While the art may be found in the manufacturing of polymer gears, the science involves measurement, and Kleiss Gears is the expert in combining the two.

At Kleiss we refer to polymer gear making as a “subtle science and exacting art,” and 20 years of experience has shown that a gear is a very special shape that is not well understood from a polymer point of view. Handbooks and textbooks don’t address the subtleties needed to replicate these shapes in high production volumes. The Holy Grail of plastic gear manufacturing is the science of measurement.

Figure 1: Werth IP/Video vheck (CMM) supplemented with Kleiss polymer analyzation software

Science and mathematics are the key concepts in plastic gear systems. Polymer gear making is broken down into three main components. The foundation is custom gear design directed to the application, followed by precision tooling of a unique shape which includes polymer considerations, completed with precision molding—and the devil’s in the details. All of these are tied together by the ability to measure. Each phase of this continuum brings along attributes which connects the previous step to obtain high repeatability. The end result is a particular shape within a tolerance range as specified by a customer. The question to be answered is: How do we demonstrate the shape is attained, and how do we assure that this shape is consistent throughout volume production? This can only be accomplished through precision measurement.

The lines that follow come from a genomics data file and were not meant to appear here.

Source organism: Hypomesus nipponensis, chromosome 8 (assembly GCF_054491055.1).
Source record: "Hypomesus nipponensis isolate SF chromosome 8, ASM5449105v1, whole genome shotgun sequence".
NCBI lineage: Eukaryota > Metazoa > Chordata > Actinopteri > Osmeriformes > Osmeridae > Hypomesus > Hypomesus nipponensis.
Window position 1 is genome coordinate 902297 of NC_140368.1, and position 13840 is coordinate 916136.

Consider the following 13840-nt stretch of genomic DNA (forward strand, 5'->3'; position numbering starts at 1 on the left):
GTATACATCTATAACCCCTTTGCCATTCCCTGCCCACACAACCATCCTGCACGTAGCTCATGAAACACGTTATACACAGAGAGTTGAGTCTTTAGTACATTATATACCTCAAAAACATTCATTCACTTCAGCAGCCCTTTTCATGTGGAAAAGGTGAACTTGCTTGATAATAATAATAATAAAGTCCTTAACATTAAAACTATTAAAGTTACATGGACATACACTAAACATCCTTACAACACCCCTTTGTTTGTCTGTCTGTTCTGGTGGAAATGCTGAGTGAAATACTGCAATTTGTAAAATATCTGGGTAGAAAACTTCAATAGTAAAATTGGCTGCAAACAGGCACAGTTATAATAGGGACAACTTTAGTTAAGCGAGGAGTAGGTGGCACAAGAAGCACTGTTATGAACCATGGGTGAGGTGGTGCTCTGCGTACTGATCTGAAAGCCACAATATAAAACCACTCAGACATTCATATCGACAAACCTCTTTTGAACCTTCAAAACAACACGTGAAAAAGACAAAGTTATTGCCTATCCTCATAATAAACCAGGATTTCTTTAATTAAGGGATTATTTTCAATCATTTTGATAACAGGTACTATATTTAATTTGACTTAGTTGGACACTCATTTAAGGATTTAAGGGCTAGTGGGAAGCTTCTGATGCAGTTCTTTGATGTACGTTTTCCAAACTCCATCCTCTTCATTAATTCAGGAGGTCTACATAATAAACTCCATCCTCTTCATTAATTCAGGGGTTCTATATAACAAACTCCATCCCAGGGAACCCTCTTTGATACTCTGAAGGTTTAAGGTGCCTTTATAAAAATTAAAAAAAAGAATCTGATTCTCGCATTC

Figure 2: Non-textbook shrink patterns

Equipment for precision measurement is not always found off the shelf. It is of particular interest that the reader understands that the real world primarily deals with metal designs and software focused on metal gearing attributes. Polymers are different and require tools and techniques not generally available on the market. This in particular is why quality polymer gearing is difficult to obtain. Most plastic gears are not optimized for strength and create at least 3dba more noise than they should. This is why plastic transmissions fail.

Failure is not an option. The technique that Kleiss has found to obtain success is a very strong foundation in measurement. It is the understanding and mathematical relationships between cavities and output components that gets us to where we want to be. Understanding and measuring this relationship, tightly controlling tooling details and process parameters, results in a highly accurate and repeatable molded gear transmission which performs as intended throughout a wide range of operation.

Figure 3: CNC Roll Tester Adapted from Mahr

The backbone of the accurate measurement technique is the Coordinate Measuring Machine, or CMM. In our operation we have two, one equipped with a large rotary table, and a new Werth IP/Video check model (Figure 1) which has the ability to not only utilize probe measurements but also correlate those to a video system for high speed production checks as needed. As mentioned earlier, the issue is not just the machine, but the machine software and analyzation software to support measurements in a rubber-like environment which can change radically with temperature and humidity. At Kleiss we have gone the extra mile by creating unique software to accurately map the three-dimensional non-linear shrinkage characteristics of plastic gears. We have developed a system of software to use raw data points from our equipment and present them in a fashion that makes sense for polymer products.